Talk to anyone in the business development wing of a travel company and they always say during tough economic times there is a greater call for new ideas.
In some respects this is quite a disappointing statement to make as it suggests that such lateral thinking only takes place when companies fear the impact of forces outside of their control.
However, at least it indicates that hidden away in darkened rooms of established travel companies across the world there are feverish levels of strategic thinking and activity taking place right now.
Or so we hope.
Otherwise, the theory goes, it is simply left to start-ups to come up with “the new stuff”.
History tells us that the challenges to the status quo in travel over the past 15 years have come from ideas conceived by those outside the industry – think Google, metasearch, online travel agencies, Facebook et al.
But it is not just the big disruptors that are the most interesting. And this is perhaps where the current swathe of travel start-ups come in, and should deserve our attention.
There is a sense to many industry watchers that the past 12 months or so has triggered the start of a Golden Age of travel start-ups.
Is this related to buckets of capital swilling about or, in stark contrast, the perilous state of the global economy? In reality it’s probably a combination of the two.
Out of adversity comes a desire to change things, try something new – a concept that excites investors who are naturally drawn to funding The Little Guy rather than taking a strategic but often small stake within an existing and often large corporation.
The principles of Web 2.0 and the rise of mobile have opened up the web to a further round of wonderfully inventive website ideas, some based purely on content and media, others braving the world of ecommerce.
At one end of the scale there is the delightfully simple iQueue project from Canada, a mobile system that allows travellers to request someone to stand in lengthy queues for them outside city attractions.
But we are also seeing a fantastic push to develop software that brings about new solutions to some of the industry’s myriad of complex problems.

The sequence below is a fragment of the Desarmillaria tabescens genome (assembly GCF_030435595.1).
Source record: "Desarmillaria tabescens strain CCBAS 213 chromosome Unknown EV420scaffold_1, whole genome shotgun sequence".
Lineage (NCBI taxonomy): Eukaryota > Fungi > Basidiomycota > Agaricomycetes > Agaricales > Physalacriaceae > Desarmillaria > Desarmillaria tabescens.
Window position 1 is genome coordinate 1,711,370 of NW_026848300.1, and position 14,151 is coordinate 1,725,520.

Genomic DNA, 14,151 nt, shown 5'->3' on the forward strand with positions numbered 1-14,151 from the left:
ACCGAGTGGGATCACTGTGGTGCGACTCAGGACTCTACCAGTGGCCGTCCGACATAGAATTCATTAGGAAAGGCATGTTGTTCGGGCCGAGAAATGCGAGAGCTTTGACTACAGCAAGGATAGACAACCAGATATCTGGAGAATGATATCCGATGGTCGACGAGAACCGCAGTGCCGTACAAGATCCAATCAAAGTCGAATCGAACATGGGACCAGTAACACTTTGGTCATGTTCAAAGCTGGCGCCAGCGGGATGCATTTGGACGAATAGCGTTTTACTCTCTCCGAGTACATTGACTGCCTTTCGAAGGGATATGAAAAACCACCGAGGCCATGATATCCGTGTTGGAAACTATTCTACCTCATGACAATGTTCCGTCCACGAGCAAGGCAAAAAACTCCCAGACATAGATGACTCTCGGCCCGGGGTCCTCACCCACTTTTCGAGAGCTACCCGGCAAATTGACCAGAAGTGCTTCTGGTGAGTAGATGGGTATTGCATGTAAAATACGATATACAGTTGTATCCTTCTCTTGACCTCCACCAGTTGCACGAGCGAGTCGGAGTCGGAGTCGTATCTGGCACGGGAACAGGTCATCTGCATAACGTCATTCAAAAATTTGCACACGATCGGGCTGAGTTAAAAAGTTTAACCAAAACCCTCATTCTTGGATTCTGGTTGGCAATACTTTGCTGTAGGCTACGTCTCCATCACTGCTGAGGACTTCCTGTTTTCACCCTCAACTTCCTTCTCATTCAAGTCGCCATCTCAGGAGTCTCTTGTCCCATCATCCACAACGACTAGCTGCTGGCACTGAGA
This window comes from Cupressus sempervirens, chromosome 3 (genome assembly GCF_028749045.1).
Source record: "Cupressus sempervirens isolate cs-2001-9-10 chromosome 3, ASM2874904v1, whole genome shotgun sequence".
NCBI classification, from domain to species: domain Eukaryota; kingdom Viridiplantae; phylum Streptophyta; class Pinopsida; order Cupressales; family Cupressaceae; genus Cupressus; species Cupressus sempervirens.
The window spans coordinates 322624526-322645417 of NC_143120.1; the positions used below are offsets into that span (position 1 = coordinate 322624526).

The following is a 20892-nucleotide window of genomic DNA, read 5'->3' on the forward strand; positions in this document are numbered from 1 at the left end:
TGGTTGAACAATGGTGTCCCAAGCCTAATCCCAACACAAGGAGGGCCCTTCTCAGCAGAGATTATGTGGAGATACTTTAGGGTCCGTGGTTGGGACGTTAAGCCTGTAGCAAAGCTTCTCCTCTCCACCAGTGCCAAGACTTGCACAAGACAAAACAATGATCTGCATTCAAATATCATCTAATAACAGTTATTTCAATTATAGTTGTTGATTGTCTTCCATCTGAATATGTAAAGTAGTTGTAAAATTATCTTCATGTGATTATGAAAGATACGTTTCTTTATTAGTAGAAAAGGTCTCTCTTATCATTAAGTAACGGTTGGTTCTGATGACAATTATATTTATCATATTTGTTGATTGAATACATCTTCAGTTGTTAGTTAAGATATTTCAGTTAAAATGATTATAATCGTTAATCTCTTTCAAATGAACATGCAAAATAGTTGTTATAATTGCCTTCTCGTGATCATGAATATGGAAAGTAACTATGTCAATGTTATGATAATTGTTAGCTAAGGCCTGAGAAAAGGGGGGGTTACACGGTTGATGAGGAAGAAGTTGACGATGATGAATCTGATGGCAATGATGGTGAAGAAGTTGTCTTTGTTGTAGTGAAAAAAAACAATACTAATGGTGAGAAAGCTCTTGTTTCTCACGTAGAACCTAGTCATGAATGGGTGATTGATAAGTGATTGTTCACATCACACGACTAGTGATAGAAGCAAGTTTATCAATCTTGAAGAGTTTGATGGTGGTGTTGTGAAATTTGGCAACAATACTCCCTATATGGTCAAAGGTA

It is in the area of problem solving, however, where we still see one of the most common challenge facing start-ups.
As brutal as it sounds, some ideas are simply not worth pursuing because they do not solve an existing problem.
Now many would say that some of the best ideas kicking about are ones that create something utterly new and unique – but this is incredibly rare and generally very wrong.
The best ideas are those that solve an existing and complex problem with a new and more efficient methodology.
Unfortunately there are some travel start-ups (unfair to name them here) that often appear to have not considered whether their service actually solves a problem, rendering it meaningless to the outside world or industry and, more importantly and regrettably, simply being a waste of time and resources.
Too many seem to claim the product was conceived after the founder(s) had taken umbrage over a personal travel experience.
To the hardened entrepreneur, this is not a particularly well thought through strategy.
Only those that have gone through a lengthy process of understanding the industry’s complicated channels and technological protocols can identify a problem-solving solution.
Thankfully the problem-solving start-ups do seem to be outweighing the bad apples in the pack – and it is indeed an enjoyable and fruitful period in travel’s continuous evolution.
Note: Kevin May (see profile) will be appearing at the WITovation Entrepreneur Bootcamp, which is supported by TNooz and its start-up showcase, TLabs. Submit your business areas to firstname.lastname@example.org and be mentored by our panel of advisors and judges. Your entries will also be showcased in both WIT and TNooz TLabs.